ON 2 DECEMBER 2011, the 27th anniversary of the 1984 Bhopal gas disaster, victims’ rights activists in Bhopal prepared to burn effigies, as they do each year. This time around, they built “a huge multi-headed Olympic monster”, recalled activist Colin Toogood.
Since the announcement of their official corporate sponsorship of the 2012 Olympic Games in London, the Dow Chemical Company’s relationship to the Bhopal disaster, considered the worst industrial disaster in history, has become the subject of increased public scrutiny. Last summer, the London Organising Committee of the Olympic and Paralympic Games (LOCOG) announced a controversial deal it had signed with Dow, wherein the corporation will provide and pay for a 900 metre-long fabric wrap (estimated price: £7,000,000) that will surround the Olympic Stadium—the stadium that hosts not only the 2012 Olympic Games, but also the Paralympics, a month later. “And given Dow’s connection not to just Bhopal but to Agent Orange, that’s outrageous,” Toogood said. “It’s a slap in the face to disabled people all over the world.”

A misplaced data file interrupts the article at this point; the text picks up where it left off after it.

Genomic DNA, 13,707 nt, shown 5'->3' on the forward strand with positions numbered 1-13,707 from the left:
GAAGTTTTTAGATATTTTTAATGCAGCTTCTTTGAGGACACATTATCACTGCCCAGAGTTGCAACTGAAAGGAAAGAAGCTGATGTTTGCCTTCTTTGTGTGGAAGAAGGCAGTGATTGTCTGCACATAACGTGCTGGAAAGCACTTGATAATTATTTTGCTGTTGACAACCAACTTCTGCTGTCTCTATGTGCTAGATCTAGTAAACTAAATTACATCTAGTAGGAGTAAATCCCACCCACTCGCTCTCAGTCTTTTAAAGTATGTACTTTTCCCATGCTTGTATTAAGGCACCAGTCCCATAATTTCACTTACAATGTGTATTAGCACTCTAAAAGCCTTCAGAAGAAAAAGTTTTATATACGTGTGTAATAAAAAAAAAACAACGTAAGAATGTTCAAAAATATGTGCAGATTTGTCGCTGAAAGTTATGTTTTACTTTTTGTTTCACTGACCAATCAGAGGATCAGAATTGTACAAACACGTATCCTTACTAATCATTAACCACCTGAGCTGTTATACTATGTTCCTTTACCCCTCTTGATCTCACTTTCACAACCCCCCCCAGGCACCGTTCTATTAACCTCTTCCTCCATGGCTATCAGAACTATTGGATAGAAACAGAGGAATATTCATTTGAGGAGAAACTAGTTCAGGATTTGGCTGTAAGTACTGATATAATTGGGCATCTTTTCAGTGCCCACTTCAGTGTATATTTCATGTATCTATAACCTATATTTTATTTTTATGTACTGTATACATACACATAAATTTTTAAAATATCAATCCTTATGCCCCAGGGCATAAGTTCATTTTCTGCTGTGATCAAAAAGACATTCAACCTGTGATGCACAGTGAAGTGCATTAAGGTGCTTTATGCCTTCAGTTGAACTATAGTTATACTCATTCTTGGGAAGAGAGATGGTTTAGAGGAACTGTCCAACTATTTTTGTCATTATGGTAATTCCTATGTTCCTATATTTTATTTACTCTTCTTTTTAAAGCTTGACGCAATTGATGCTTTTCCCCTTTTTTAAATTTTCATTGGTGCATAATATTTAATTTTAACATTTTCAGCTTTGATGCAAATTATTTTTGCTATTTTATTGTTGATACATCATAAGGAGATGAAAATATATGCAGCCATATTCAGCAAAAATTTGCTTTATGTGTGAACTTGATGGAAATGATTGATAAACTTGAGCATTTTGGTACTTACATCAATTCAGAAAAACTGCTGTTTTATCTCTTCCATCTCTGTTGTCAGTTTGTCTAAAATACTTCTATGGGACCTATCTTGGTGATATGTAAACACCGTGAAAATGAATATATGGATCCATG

Toogood had been a DJ in Shoreditch, London, for 10 years before he joined the Bhopal Medical Appeal (BMA), a British medical charity that funds survivors’ groups in Bhopal, after seeing a newspaper ad in 2008 for someone to manage publicity for the upcoming 25th anniversary of the disaster. “I was looking for something really different,” he explained. Ever since, he has been at the centre of the protests against Dow’s sponsorship.
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